I know it’s been awhile since I sent out a newsletter. I
took the holidays off. J I hope you had a great holiday season, I know I did.
Last newsletter I hinted about IFRAMES being useful on your site. I would like to explore that topic a bit more in this newsletter. But before we do that, I wanted to share a resource with you that I recently stumbled across. I believe that I have referenced Site Pro News before, but the site has been completely revamped since then. It is worth the time to browse through this site. Here’s is one of the many sub-site on the Site Pro News website that is pretty useful - http://www.sitepronews.com/wapps.html. This page (or sub-site) has a pretty good list of tools, hints and tips, applications and more that would be useful during website development. Some of the tools have a broader appeal as well. Enjoy.
What is an IFRAME? It is kind of like a window in a window. Sometimes that smaller, inner window is called an “inset box.” For example, if you had a webpage that had scroll bars displayed, you could also have a smaller window on that webpage with optional scroll bars displayed.
Why would you want to do this? Actually there are number of times when this can be useful. Here are some examples:
On your main page you might use an IFRAME to display more information about an up coming event. Somewhere close to where your list of up coming events are, you would have a scrolled window with more information. This has the advantage of allowing more data to be displayed, without making your main page bigger.
On your main page you might use an IFRAME to display your up coming events. I have a scroller on my main church page to display up coming events. However, most users don’t realize they can use their mouse to stop the scroller or move it up and down. Maybe an IFRAME would be a better choice. It’s a pretty safe bet that most of us know what to do when we see scroll bars.
You might have a page of text or an article on a particular topic and an IFRAME could be used like a sidebar in magazine or newsletter. It’s a way to provide some related info without interrupting the flow of the article.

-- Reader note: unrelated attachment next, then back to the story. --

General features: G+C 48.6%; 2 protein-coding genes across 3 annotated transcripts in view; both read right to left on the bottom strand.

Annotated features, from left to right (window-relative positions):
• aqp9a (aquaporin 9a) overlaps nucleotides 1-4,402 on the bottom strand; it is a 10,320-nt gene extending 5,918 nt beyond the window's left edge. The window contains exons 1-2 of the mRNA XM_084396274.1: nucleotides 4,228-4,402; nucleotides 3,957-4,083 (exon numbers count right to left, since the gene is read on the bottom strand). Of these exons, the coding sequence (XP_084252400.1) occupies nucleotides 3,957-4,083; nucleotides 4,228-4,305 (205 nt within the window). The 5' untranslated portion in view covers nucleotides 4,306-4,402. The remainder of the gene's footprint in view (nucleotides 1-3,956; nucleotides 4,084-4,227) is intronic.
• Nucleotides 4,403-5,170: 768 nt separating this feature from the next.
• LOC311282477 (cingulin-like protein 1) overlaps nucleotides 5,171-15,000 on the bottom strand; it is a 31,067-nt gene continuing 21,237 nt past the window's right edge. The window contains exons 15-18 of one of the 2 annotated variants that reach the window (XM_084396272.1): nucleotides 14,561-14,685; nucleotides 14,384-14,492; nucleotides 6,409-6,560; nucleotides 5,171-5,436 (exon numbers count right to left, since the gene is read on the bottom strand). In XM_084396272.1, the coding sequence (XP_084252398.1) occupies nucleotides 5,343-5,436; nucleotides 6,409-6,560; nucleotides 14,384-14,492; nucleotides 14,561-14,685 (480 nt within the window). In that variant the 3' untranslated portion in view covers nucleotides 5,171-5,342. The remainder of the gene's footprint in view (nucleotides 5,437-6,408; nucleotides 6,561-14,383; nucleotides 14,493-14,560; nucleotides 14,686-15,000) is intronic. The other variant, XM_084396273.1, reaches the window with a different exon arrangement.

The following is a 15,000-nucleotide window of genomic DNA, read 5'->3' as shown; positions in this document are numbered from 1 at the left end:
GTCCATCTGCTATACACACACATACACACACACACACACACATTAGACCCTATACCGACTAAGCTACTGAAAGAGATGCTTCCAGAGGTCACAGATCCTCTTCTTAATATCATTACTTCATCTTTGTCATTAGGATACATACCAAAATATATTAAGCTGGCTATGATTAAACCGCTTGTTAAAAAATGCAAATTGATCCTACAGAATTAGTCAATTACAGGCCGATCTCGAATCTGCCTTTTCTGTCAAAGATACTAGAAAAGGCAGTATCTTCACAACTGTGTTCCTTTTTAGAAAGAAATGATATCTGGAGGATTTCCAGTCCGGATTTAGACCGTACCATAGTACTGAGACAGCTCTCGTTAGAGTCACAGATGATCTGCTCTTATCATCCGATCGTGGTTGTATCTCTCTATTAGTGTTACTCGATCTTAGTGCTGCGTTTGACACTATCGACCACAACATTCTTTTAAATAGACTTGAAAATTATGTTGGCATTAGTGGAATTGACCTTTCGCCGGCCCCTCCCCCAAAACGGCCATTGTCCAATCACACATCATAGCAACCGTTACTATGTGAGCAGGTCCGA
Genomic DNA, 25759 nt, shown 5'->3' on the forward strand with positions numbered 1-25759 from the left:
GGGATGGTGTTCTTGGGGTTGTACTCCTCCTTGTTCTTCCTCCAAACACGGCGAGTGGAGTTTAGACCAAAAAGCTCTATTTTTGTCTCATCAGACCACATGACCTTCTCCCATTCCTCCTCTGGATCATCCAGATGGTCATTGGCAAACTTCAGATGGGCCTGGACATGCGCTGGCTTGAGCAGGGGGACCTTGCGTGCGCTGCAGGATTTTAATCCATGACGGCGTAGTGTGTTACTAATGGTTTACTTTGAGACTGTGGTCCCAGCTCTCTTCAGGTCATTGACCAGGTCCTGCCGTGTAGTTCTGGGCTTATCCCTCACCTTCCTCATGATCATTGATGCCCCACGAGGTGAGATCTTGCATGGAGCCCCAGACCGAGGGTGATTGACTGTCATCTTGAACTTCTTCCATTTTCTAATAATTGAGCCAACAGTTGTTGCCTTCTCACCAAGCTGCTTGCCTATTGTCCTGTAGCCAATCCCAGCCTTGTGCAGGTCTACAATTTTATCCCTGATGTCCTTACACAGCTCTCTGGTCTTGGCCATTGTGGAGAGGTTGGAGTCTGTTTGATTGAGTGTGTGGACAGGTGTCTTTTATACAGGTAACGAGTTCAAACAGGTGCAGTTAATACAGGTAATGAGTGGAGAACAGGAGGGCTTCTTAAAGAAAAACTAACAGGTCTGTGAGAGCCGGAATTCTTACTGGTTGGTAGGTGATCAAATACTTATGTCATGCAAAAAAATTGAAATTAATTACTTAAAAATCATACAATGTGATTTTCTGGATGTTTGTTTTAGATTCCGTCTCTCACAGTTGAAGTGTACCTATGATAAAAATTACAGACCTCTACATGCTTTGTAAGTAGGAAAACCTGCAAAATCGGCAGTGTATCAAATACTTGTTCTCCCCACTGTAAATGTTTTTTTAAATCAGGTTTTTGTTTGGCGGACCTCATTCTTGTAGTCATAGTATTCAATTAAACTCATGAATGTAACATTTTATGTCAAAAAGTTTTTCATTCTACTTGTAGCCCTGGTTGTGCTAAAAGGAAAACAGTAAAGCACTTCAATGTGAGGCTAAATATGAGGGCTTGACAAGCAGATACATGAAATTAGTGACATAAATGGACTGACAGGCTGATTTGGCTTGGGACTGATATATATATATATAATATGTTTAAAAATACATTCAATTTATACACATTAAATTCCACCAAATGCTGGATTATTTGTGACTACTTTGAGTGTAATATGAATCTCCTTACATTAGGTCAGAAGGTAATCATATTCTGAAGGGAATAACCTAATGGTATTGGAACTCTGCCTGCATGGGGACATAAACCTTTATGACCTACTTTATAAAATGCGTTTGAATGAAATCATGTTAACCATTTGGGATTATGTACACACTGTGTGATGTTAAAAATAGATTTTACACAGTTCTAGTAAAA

You could be even more creative. Maybe you could have a page with 4 or 6 pics and a detailed description of each picture could be contained in an IFRAME under the pic. That way the person browsing your site can determine for themselves if they desire more info on a given picture.
You could even use IFRAMES to make your site look like a regular framed site without using regular frames and without the search engine issues a regular framed site can have.
The options are just about endless.
Now here’s the best part, IFRAMES are EASY and every website can use them. That’s right. IFRAMES require no special server or a special anything else. They are part of the basic HTML. Bonus!
The most basic IFRAME HTML will look like this
src ="/yourdir/yourfile.txt ">
How simple is that? You could link to an html file, an asp file or a text file. Basically any file type that will display inside of your browser (yup, you could put a pic there too – although that exercise will be left to reader). You could link to a file on another website, simply specify the entire path (www.otherdomain.com/dir/file.html). Just be careful with copyright issues. You can link to files in other directories in your website as well.
There are about half a dozen or so people in the world who are still using Internet Explorer version Ancient or Netscape B.C.. If you want to have them to be able to use your site you can simply do something like this.
src ="/yourdir/yourfile.html ">
<A HREF="/yourdir/yourfile.html">Read more here</A>
The older browsers that don’t support IFRAME simply do nothing when they encounter an IFRAME – so the browser just displays the link. Now the user can click to get more info. Browsers that do support IFRAMES are smart enough to display the IFRAME and ignore the link. Pretty sweet. TIP: Try putting the link inside a table and see what happens. You can make the version that doesn’t support IFRAMES look pretty close to the way the version that does support IFRAMES looks.
There are some parameters you can give to IFRAME, like how big to make the frame, alignment, auto scrollbars and a few others. Here’s a pretty good description on the details of an IFRAME - http://www.faqs.org/docs/htmltut/frames/_IFRAME.html. Here’s another description - http://www.w3schools.com/tags/tag_iframe.asp. Be sure to use the TRY-IT-YOURSELF DEMO - http://www.w3schools.com/tags/tryit.asp?filename=tryhtml_iframe.
Here’s another benefit of using IFRAMES. You can edit your webpage by simply uploading a new version of the file that the IFRAME includes. For example, if you are using an IFRAME to display your list of upcoming events, you could simply update the file with the upcoming events and upload it to your server and presto – new info on your webpage. No HTML editing required. You could probably teach the church secretary how to do that and then you wouldn’t have to worry about putting the bulletin announcements on the webpage every week. Yea, that’s what I am talking about.
As you can see, IFRAMES are useful. Think about how you can use them to improve your site.
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the fine print…
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It would be way cool if you could mention this resource somewhere on your web page! You can link to “Help for Church Webmasters” at http://www.downeychurch.com/HelpForChurchWebmasters.html